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Do you drink New York City’s world-renowned tap water?

Ashokan Reservoir

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Ashokan Reservoir

Photo: John Parker / Riverkeeper

See what is being done to protect it

The New York State Department of Health will soon determine whether New York City’s water supply may remain unfiltered for the next decade. Roughly 90% of the the City’s water comes from a 1,600 square mile watershed in the Catskill Mountains. From there, roughly one billion gallons per day are piped through a series of gravity-fed aqueducts and reservoirs to serve nine million consumers in the City and Lower Hudson Valley. The pristine water is never filtered but instead treated with ultraviolet light and chlorine to remove disease-causing pathogens.

As required by the Safe Drinking Water Act, all public drinking water systems serving over 10,000 people must be filtered unless the source water meets stringent criteria for water quality and watershed protection. For almost 18 years, the New York City Department of Environmental Protection has implemented a Long-Term Watershed Protection Program, comprised of a number initiatives designed to maintain the quality of the water at its source, thereby avoiding $10 billion in filtration plant construction costs. New York is one of only five large cities in the country with drinking water of such high quality that it is not required to filter.

Every five years, the Department of Environmental Protection updates its Long-Term Watershed Protection Program, and the State Health Department assesses whether that plan will be sufficient to comply with the Safe Drinking Water Act water quality standards. Upon acceptance of the plan, the Health Department may issue what is called a Filtration Avoidance Determination, which sets binding terms with which New York City must comply in lieu of filtration. This December, the City will submit its most recently revised Long-Term Watershed Protection Program, and in 2017 the Health Department will determine whether to issue a new Filtration Avoidance Determination. The Health Department recently held four public hearings on the City’s forthcoming application and is accepting written recommendations at this preliminary stage. Riverkeeper submitted a comment letter highlighting our concerns related to continued funding of programs that have already proven successful as well as the need to strengthen the Health Department’s regulatory control over all decisions related to the Filtration Avoidance Determination.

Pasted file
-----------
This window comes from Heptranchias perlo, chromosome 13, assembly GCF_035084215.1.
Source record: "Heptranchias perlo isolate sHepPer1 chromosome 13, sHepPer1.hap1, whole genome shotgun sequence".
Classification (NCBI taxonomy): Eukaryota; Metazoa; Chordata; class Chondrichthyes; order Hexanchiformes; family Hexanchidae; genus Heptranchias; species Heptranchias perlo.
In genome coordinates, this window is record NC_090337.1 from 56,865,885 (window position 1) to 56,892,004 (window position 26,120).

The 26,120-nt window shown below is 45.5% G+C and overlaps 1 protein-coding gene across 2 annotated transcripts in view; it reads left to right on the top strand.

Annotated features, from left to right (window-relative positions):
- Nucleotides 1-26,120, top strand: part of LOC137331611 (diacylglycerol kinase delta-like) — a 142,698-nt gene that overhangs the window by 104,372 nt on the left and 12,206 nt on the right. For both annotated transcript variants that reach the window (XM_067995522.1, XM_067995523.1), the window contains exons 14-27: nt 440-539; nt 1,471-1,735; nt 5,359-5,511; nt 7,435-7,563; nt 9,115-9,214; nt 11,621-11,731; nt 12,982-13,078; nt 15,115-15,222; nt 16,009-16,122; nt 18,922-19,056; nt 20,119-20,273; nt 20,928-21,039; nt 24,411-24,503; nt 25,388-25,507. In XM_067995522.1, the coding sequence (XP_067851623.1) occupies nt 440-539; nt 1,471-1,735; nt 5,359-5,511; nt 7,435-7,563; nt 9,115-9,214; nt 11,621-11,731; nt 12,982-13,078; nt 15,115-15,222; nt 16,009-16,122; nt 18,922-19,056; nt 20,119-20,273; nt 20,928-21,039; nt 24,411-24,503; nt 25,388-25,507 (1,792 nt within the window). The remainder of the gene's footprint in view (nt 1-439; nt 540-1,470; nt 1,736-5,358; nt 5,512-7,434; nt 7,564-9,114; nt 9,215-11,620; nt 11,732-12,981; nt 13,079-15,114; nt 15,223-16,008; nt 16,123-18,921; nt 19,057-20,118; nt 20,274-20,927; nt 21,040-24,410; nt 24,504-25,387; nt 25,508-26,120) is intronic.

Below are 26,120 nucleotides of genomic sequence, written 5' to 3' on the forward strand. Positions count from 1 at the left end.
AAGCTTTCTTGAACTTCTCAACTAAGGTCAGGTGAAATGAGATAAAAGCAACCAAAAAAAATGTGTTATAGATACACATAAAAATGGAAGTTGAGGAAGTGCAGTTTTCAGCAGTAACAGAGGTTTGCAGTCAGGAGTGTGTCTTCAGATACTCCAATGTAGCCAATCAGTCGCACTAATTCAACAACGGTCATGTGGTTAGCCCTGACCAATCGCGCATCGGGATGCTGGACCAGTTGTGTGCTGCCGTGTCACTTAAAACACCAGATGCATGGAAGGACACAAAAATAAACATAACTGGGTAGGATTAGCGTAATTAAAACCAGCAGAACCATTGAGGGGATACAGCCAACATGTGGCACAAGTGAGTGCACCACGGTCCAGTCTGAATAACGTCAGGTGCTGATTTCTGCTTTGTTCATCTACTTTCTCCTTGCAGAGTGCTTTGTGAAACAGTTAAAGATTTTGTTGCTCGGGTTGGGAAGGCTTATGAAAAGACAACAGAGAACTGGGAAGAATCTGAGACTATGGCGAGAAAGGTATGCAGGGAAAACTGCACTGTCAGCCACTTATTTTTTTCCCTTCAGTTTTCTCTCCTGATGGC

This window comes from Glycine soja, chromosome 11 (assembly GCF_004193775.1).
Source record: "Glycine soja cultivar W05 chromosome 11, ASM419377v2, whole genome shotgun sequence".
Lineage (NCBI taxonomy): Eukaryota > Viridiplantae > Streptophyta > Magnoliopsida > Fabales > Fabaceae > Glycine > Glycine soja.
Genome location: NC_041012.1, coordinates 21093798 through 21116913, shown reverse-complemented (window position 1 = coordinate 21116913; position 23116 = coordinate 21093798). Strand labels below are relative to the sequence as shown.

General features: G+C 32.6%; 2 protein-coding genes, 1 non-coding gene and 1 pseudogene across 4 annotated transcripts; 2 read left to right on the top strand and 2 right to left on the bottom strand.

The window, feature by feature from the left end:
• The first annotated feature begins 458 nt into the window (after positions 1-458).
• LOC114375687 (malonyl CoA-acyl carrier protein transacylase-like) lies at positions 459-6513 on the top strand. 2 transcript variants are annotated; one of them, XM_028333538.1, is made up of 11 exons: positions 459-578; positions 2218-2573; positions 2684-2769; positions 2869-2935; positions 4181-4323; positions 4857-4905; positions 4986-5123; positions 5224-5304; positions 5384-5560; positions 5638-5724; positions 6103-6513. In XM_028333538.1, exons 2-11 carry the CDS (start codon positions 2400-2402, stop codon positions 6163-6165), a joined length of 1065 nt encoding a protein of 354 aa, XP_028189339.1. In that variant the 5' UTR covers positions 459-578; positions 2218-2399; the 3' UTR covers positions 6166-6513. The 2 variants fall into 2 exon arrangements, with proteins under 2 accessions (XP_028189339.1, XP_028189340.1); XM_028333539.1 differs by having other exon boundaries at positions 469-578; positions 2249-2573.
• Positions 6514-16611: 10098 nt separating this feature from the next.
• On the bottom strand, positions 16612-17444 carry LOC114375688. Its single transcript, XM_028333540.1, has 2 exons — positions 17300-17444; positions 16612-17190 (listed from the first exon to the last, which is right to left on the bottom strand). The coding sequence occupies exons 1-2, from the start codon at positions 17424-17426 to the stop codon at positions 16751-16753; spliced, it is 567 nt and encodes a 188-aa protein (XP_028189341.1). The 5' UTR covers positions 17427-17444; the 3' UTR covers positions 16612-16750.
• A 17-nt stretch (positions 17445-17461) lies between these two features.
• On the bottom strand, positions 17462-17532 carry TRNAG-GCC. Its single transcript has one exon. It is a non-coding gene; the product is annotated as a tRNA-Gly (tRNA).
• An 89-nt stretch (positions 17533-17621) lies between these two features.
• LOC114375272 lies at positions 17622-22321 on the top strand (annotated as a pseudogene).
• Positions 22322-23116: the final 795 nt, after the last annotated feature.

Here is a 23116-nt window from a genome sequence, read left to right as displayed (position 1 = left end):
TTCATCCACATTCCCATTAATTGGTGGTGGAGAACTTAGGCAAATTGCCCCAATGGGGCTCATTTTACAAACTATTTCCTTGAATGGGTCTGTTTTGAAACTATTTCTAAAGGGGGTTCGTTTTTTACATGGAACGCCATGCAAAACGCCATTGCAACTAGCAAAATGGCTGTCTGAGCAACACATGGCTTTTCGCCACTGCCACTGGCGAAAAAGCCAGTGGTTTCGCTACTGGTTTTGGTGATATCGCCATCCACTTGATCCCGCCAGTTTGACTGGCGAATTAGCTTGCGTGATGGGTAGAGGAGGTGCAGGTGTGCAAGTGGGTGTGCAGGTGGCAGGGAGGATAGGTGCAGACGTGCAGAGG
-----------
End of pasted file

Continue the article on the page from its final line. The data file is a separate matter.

Among the most successful initiatives in the Long-Term Watershed Protection Program, incorporated as required deliverables under the current Filtration Avoidance Determination, are the Septic System Rehabilitation and Replacement Program and the Land Acquisition Program. To date, the Septic System Rehabilitation and Replacement Program has reimbursed over 4,500 homeowners for the cost of repairing systems that were failing or likely to fail, successfully keeping dangerous pathogens and nutrients out of the surface water supply. These efforts must continue uninterrupted lest septic systems be allowed to fail and undo these significant investments in water quality protection.